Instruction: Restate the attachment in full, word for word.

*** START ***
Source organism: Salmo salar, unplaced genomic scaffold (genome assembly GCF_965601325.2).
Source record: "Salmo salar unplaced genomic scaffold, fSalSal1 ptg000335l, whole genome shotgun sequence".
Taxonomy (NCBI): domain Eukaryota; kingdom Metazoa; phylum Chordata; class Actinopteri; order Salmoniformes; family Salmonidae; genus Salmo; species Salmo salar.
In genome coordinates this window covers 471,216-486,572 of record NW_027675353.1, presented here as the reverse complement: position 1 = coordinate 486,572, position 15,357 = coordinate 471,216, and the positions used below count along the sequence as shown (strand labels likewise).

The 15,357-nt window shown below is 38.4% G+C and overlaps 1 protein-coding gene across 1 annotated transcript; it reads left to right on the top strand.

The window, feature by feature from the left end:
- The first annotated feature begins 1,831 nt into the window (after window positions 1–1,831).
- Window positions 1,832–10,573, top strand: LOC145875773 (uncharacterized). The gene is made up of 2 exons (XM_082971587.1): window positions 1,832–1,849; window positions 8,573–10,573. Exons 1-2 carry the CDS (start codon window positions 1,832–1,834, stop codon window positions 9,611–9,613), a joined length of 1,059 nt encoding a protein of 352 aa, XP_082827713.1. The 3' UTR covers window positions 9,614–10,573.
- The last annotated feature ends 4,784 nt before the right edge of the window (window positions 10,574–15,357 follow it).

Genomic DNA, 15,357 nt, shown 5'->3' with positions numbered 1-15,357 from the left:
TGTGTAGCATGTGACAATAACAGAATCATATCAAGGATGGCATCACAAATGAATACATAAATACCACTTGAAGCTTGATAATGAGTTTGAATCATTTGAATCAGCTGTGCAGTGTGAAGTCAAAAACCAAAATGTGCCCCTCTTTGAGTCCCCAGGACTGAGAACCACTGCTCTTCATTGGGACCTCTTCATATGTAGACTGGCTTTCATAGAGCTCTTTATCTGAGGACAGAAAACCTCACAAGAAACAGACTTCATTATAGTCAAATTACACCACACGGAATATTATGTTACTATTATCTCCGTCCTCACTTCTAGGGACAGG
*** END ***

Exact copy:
Source organism: Salmo salar, unplaced genomic scaffold (genome assembly GCF_965601325.2).
Source record: "Salmo salar unplaced genomic scaffold, fSalSal1 ptg000335l, whole genome shotgun sequence".
Taxonomy (NCBI): domain Eukaryota; kingdom Metazoa; phylum Chordata; class Actinopteri; order Salmoniformes; family Salmonidae; genus Salmo; species Salmo salar.
In genome coordinates this window covers 471,216-486,572 of record NW_027675353.1, presented here as the reverse complement: position 1 = coordinate 486,572, position 15,357 = coordinate 471,216, and the positions used below count along the sequence as shown (strand labels likewise).

The 15,357-nt window shown below is 38.4% G+C and overlaps 1 protein-coding gene across 1 annotated transcript; it reads left to right on the top strand.

The window, feature by feature from the left end:
- The first annotated feature begins 1,831 nt into the window (after window positions 1–1,831).
- Window positions 1,832–10,573, top strand: LOC145875773 (uncharacterized). The gene is made up of 2 exons (XM_082971587.1): window positions 1,832–1,849; window positions 8,573–10,573. Exons 1-2 carry the CDS (start codon window positions 1,832–1,834, stop codon window positions 9,611–9,613), a joined length of 1,059 nt encoding a protein of 352 aa, XP_082827713.1. The 3' UTR covers window positions 9,614–10,573.
- The last annotated feature ends 4,784 nt before the right edge of the window (window positions 10,574–15,357 follow it).

Genomic DNA, 15,357 nt, shown 5'->3' with positions numbered 1-15,357 from the left:
TGTGTAGCATGTGACAATAACAGAATCATATCAAGGATGGCATCACAAATGAATACATAAATACCACTTGAAGCTTGATAATGAGTTTGAATCATTTGAATCAGCTGTGCAGTGTGAAGTCAAAAACCAAAATGTGCCCCTCTTTGAGTCCCCAGGACTGAGAACCACTGCTCTTCATTGGGACCTCTTCATATGTAGACTGGCTTTCATAGAGCTCTTTATCTGAGGACAGAAAACCTCACAAGAAACAGACTTCATTATAGTCAAATTACACCACACGGAATATTATGTTACTATTATCTCCGTCCTCACTTCTAGGGACAGG